“Only say you will not!” repeated Jane, in the same indescribable whisper; “do say you will not!”

“ Jane D'Arcy,” cried Frank, in a tone compounded of surprise, and horror, “ this is frenzy!—I have always had an impression that in your singular enthusiasm there was something allied to madness. Now mark me. I am bound — strictly bound-in honour, gratitude, and humanity, to do as I have said. In three weeks, at farthest, I shall return:open your arms; bid me steadily, but tenderly, farewell — there!” Jane rushed into his arms, clasped him to her breast, and with lips as cold as death, printed a kiss upon his; and Frank, determining not to hazard another look till he was absolutely free from the thrall of his accursed trade, after replying to her embrace, turned suddenly round, and rushed from her presence.

The smuggler was correct in his calculation of time, for it was just three weeks after this interview, that the Beauty, loaded with a rich cargo, neared the Cove. It was in the dark, and at low water, the most favourable time for landing goods in the manner intended ; and a signal-light on a certain part of the cliff informed the commander that his accomplices on shore were ready. Frank Hardy, at this inciting moment, forgot Jane for the first time since he had left her. The wind, blowing from the land, was in the larboard quarter, in which a high rocky point, running far out into the sea, protected the vessel from the observation of the craft in the distant bay. Every thing was as favourable as could have been wished, and it was now getting quite dark enough for the enterprise ; although it blew what the sailors call, with the expressive coarseness of their phraseology, a snoring breeze, and the tide, already beginning to flow, rose, on meeting the opposite wind, in a rough, cross jubble.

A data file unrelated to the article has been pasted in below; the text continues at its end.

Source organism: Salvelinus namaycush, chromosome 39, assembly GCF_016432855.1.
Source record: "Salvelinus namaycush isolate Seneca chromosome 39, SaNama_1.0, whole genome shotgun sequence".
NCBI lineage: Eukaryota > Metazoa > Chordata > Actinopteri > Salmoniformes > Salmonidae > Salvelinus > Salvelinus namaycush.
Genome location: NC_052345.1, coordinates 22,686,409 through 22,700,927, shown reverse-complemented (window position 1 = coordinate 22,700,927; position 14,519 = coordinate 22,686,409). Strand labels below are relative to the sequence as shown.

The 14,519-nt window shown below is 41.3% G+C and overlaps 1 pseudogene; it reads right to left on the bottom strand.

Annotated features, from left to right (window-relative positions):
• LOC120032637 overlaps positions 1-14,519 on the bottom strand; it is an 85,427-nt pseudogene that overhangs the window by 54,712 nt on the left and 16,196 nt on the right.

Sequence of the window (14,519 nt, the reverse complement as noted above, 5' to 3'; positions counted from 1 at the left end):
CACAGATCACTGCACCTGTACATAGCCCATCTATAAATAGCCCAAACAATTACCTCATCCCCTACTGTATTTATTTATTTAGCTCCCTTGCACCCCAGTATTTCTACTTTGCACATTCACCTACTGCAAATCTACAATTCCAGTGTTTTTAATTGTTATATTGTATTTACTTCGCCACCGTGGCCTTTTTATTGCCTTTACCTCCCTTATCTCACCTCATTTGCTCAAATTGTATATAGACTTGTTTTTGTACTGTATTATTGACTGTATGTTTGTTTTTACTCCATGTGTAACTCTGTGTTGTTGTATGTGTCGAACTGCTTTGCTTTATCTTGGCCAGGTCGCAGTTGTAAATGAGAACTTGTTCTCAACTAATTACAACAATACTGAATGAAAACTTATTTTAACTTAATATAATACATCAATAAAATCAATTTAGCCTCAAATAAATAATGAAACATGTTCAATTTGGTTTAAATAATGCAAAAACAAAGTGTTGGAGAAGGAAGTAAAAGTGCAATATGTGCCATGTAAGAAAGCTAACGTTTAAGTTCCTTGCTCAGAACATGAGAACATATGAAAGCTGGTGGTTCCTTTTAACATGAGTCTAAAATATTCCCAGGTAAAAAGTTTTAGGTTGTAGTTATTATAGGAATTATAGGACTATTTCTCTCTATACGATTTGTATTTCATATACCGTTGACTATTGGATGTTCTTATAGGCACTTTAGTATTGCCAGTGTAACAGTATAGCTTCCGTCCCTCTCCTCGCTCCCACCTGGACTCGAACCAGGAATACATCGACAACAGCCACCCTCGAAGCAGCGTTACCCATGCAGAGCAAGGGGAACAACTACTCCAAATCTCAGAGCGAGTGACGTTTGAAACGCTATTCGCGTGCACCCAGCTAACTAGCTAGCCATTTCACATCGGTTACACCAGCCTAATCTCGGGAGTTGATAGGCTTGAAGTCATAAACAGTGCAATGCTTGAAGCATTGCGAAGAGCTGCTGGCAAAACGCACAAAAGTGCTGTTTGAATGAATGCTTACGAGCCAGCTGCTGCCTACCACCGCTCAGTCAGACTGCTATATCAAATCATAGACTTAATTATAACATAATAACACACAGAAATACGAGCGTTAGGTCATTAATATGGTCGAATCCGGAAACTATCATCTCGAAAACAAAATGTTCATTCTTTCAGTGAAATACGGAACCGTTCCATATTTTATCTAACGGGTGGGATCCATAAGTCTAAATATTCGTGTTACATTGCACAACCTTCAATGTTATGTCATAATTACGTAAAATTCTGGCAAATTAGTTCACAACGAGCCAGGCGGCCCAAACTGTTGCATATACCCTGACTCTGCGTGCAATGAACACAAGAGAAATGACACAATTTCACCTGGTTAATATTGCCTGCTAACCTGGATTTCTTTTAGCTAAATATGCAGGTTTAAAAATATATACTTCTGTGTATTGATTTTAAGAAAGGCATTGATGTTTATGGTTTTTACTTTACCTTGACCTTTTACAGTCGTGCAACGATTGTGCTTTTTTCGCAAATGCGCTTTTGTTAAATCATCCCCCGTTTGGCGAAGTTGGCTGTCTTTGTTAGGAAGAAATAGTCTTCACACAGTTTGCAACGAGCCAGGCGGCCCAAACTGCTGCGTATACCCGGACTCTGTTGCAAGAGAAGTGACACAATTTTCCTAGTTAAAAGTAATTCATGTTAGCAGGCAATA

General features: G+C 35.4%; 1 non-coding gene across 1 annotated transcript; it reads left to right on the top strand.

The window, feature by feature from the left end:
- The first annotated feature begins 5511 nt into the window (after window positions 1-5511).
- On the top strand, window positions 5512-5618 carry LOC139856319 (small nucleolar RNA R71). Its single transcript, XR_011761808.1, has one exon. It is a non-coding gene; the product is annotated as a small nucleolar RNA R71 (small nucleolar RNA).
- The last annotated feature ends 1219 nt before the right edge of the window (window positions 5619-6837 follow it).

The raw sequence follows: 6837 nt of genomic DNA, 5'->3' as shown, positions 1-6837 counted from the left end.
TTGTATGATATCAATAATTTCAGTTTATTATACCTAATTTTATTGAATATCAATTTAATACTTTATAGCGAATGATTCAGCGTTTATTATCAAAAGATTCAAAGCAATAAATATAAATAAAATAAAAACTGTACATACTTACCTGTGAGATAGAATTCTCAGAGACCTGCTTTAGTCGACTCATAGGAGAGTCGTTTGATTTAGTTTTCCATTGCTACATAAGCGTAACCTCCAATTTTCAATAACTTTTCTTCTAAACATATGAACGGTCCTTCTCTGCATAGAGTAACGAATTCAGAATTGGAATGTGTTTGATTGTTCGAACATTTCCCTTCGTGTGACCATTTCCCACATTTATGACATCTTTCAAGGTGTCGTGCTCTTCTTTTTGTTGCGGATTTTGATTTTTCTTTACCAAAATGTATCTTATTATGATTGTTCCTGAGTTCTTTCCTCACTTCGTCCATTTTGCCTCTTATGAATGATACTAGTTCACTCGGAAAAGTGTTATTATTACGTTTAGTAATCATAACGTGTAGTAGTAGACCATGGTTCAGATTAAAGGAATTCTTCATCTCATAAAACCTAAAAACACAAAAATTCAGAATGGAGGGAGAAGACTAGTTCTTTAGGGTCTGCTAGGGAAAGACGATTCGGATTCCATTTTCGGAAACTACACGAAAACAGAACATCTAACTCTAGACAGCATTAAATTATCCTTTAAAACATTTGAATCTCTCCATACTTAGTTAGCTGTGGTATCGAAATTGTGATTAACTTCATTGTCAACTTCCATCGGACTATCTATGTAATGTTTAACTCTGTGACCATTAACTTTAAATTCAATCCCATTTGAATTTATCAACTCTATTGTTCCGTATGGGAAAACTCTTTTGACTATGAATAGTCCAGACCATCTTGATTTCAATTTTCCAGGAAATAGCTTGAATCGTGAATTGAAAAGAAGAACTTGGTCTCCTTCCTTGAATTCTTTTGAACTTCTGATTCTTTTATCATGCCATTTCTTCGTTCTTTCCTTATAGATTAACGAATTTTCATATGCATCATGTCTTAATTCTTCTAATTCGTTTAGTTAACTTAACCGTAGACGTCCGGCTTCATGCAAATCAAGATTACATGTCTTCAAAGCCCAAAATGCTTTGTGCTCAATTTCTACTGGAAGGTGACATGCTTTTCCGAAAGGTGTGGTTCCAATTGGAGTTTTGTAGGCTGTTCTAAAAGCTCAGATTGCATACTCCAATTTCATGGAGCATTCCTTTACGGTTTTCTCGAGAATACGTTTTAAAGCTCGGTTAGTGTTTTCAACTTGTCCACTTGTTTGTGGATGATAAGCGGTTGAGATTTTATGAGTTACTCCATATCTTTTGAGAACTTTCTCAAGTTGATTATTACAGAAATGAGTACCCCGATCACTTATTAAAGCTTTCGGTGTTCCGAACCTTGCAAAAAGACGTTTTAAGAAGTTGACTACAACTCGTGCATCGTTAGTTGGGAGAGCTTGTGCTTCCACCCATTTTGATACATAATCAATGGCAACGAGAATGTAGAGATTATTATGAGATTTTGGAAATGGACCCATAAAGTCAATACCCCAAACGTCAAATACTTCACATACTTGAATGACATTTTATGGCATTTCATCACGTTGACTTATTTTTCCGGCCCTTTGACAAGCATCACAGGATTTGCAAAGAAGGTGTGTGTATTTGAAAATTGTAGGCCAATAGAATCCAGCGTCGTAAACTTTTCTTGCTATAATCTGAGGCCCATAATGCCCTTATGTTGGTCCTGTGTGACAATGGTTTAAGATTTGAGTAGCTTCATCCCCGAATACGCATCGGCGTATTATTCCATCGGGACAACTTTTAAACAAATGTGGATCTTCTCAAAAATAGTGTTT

“Luff, my lad, luff,” cried Hardy, as the vessel plunged into the vast shadow of the cliffs ; “ keep her away; give her plenty of it—do n't you see our lights along shore—there, to starboard ?”

“Ay, sir,” said the man at the helm, obeying; “ but I have just been thinking - look up at that there moonraker of a peak—if that is not something more than the beam of a tree upon the summit standing against the sky— by George ! it is down, and I am right -- there are land-sharks astir!”